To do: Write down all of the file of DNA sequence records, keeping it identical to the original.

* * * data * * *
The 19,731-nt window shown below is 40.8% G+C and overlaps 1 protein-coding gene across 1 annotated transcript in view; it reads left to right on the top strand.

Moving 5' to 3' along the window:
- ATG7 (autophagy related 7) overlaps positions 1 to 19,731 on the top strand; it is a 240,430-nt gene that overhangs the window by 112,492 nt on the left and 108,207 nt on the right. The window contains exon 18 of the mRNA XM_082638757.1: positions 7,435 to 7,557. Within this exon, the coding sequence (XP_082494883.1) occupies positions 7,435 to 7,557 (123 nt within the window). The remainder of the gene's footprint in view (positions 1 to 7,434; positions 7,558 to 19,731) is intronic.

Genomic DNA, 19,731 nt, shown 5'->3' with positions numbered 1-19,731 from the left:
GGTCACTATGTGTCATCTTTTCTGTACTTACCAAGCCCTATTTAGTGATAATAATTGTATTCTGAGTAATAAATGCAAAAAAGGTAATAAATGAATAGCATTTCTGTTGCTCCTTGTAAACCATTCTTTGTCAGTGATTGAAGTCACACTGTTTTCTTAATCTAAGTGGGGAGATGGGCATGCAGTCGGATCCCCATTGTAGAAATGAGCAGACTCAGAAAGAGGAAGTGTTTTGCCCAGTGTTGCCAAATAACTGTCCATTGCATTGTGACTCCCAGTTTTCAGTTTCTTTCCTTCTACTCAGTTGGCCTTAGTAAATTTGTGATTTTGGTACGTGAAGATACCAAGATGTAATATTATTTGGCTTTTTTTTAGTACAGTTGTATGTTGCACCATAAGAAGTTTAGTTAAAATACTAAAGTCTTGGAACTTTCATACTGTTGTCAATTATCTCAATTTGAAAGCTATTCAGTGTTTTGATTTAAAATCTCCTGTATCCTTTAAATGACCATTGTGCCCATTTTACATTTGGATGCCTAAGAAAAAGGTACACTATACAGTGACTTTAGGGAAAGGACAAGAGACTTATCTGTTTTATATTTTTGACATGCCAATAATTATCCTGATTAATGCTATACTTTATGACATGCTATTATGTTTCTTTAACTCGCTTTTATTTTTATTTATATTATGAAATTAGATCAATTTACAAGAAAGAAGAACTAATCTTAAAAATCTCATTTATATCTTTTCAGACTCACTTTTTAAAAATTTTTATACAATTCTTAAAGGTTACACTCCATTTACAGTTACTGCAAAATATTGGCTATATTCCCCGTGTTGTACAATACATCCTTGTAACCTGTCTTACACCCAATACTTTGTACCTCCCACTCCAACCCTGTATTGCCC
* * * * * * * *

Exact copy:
The 19,731-nt window shown below is 40.8% G+C and overlaps 1 protein-coding gene across 1 annotated transcript in view; it reads left to right on the top strand.

Moving 5' to 3' along the window:
- ATG7 (autophagy related 7) overlaps positions 1 to 19,731 on the top strand; it is a 240,430-nt gene that overhangs the window by 112,492 nt on the left and 108,207 nt on the right. The window contains exon 18 of the mRNA XM_082638757.1: positions 7,435 to 7,557. Within this exon, the coding sequence (XP_082494883.1) occupies positions 7,435 to 7,557 (123 nt within the window). The remainder of the gene's footprint in view (positions 1 to 7,434; positions 7,558 to 19,731) is intronic.

Genomic DNA, 19,731 nt, shown 5'->3' with positions numbered 1-19,731 from the left:
GGTCACTATGTGTCATCTTTTCTGTACTTACCAAGCCCTATTTAGTGATAATAATTGTATTCTGAGTAATAAATGCAAAAAAGGTAATAAATGAATAGCATTTCTGTTGCTCCTTGTAAACCATTCTTTGTCAGTGATTGAAGTCACACTGTTTTCTTAATCTAAGTGGGGAGATGGGCATGCAGTCGGATCCCCATTGTAGAAATGAGCAGACTCAGAAAGAGGAAGTGTTTTGCCCAGTGTTGCCAAATAACTGTCCATTGCATTGTGACTCCCAGTTTTCAGTTTCTTTCCTTCTACTCAGTTGGCCTTAGTAAATTTGTGATTTTGGTACGTGAAGATACCAAGATGTAATATTATTTGGCTTTTTTTTAGTACAGTTGTATGTTGCACCATAAGAAGTTTAGTTAAAATACTAAAGTCTTGGAACTTTCATACTGTTGTCAATTATCTCAATTTGAAAGCTATTCAGTGTTTTGATTTAAAATCTCCTGTATCCTTTAAATGACCATTGTGCCCATTTTACATTTGGATGCCTAAGAAAAAGGTACACTATACAGTGACTTTAGGGAAAGGACAAGAGACTTATCTGTTTTATATTTTTGACATGCCAATAATTATCCTGATTAATGCTATACTTTATGACATGCTATTATGTTTCTTTAACTCGCTTTTATTTTTATTTATATTATGAAATTAGATCAATTTACAAGAAAGAAGAACTAATCTTAAAAATCTCATTTATATCTTTTCAGACTCACTTTTTAAAAATTTTTATACAATTCTTAAAGGTTACACTCCATTTACAGTTACTGCAAAATATTGGCTATATTCCCCGTGTTGTACAATACATCCTTGTAACCTGTCTTACACCCAATACTTTGTACCTCCCACTCCAACCCTGTATTGCCC